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Bush wants to keep Cheney and Rumsfeld

Affirms support; also demands steps on N. Korea

WASHINGTON -- President Bush said yesterday that he wants Defense Secretary Donald H. Rumsfeld and Vice President Dick Cheney to remain in his administration until the end of his presidency, extending a job guarantee to two of the most criticized members of his administration.

Bush, in an interview, also said he was determined that sanctions imposed against North Korea must be applied, even though Pyongyang has agreed to return to six-nation nuclear disarmament talks.

In addition, Bush said he did not foresee a change in the immediate future in the number of US troops in Iraq. He said that US generals had assured him that "they've got what they can live with."

The president spoke in the Oval Office, seated in a wing chair in front of a table with a bowl of roses.

Six days before midterm elections, Bush steered questions away from politics, beyond saying he was confident that Republicans would defy the polls and hold control of the House and Senate. "I understand that the pundits have got the race over, but I don't believe it's over until everybody votes."

He declined to say whether he could work effectively with the House minority leader, Nancy Pelosi of California, or the Senate minority leader, Harry Reid of Nevada, if Democrats won either the House or Senate or both.

Bush also took another poke at Senator John F. Kerry, in hot water for a remark that has been criticized as a slam on US troops in Iraq. Kerry said it was a botched joke about Bush, not about the troops.

"It didn't sound like a joke to me," the president said. "More importantly, it didn't sound like a joke to the troops."

Democrats and Republicans alike have called for Rumsfeld's resignation, arguing he has mishandled the war in Iraq where more than 2,800 members of the US military have died since the US-led invasion in March 2003.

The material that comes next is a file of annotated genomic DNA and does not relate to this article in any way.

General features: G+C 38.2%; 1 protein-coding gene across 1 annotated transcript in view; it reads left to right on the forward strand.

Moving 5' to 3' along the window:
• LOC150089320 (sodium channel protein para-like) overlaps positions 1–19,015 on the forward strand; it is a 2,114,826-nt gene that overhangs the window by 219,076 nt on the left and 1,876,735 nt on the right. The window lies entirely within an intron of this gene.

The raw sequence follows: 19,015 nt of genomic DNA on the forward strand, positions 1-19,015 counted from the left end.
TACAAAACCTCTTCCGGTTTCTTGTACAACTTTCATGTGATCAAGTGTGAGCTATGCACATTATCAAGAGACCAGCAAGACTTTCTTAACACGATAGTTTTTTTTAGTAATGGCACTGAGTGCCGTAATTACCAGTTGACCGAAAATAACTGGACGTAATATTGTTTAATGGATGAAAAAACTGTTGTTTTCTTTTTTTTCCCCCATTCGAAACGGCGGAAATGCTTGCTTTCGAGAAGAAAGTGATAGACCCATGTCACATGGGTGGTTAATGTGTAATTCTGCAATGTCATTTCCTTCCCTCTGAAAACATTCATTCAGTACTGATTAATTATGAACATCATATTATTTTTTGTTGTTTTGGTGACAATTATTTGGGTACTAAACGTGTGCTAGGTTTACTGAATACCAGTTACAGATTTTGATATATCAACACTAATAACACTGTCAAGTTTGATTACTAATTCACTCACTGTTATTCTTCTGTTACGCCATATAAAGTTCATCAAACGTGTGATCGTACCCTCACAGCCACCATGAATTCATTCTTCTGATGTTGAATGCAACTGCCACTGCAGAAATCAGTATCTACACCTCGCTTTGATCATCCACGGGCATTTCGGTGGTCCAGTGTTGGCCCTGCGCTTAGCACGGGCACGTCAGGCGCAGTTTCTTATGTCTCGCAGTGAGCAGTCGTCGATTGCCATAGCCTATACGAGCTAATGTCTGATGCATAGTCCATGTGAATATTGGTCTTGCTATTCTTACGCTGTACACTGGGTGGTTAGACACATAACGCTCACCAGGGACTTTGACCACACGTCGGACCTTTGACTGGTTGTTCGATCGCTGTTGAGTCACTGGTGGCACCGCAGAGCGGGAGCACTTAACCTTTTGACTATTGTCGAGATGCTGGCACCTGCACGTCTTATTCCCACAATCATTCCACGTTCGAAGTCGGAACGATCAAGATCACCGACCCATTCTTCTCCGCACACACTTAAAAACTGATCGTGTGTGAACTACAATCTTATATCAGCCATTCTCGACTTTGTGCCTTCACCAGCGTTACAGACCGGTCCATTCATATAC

Cheney is viewed favorably by only about a third of Americans in polls.

Bush said that "both those men are doing fantastic jobs, and I strongly support them."

He said he valued Cheney's advice and judgment. "The good thing about Vice President Cheney's advice is, you don't read about it in the newspaper after he gives it," the president said.

Bush credited Rumsfeld with overseeing wars in Iraq and Afghanistan while overhauling the military. "I'm pleased with the progress we're making," the president said. He replied in the affirmative when asked if he wanted Rumsfeld and Cheney to stay with him until the end.

Bush opened the interview by saying he was pleased that North Korea was returning to stalled nuclear talks. Bush did not express doubts about the intentions of Kim Jong Il, North Korea's leader.

"It's his choice," Bush said. "I would hope he is sincere." He said that any deal with North Korea would have to be verifiable.

The president said he did not accept North Korea as a nuclear weapons state, even though it tested an atomic bomb three weeks ago. "Our objective is to see they're not a nuclear weapons state," the president said.

Bush said Robert Joseph, US undersecretary of state for arms control and international security, and R. Nicholas Burns, undersecretary of state for political affairs, will travel through the region to talk with allies.

"We're going to talk about making sure that the sanctions passed by the United Nations are effective," the president said. "Implementation of the sanctions will be on the table."

The president also expressed confidence in the Iraqi prime minister, Nouri al-Maliki.

"I appreciate he's making hard decisions that he thinks are necessary to keep his country united and moving forward," the president said.

"I didn't find any difference of opinion when I talked to him. We both want Iraq to be able to govern itself, sustain itself and defend itself.

"We both want there to be benchmarks -- Iraqi-developed and -designed benchmarks -- that show the Iraqi people and the American people that this young democracy is making progress."

Bush said that "there's no question that October was a tough month. We lost 103 soldiers. It was a tough month because we were on the offense, the enemy was on the offense -- the enemy was trying to affect us.

"And it was a tough month because of Ramadan. . . . Our troops and Iraqi troops killed or captured over 1,500 people during this period of time," the president said.

Bush refused to comment on Cheney's assertion that a "dunk in water" of terrorist suspects was a "no-brainer" if it saved American lives.

"We don't discuss the techniques we use," Bush said.

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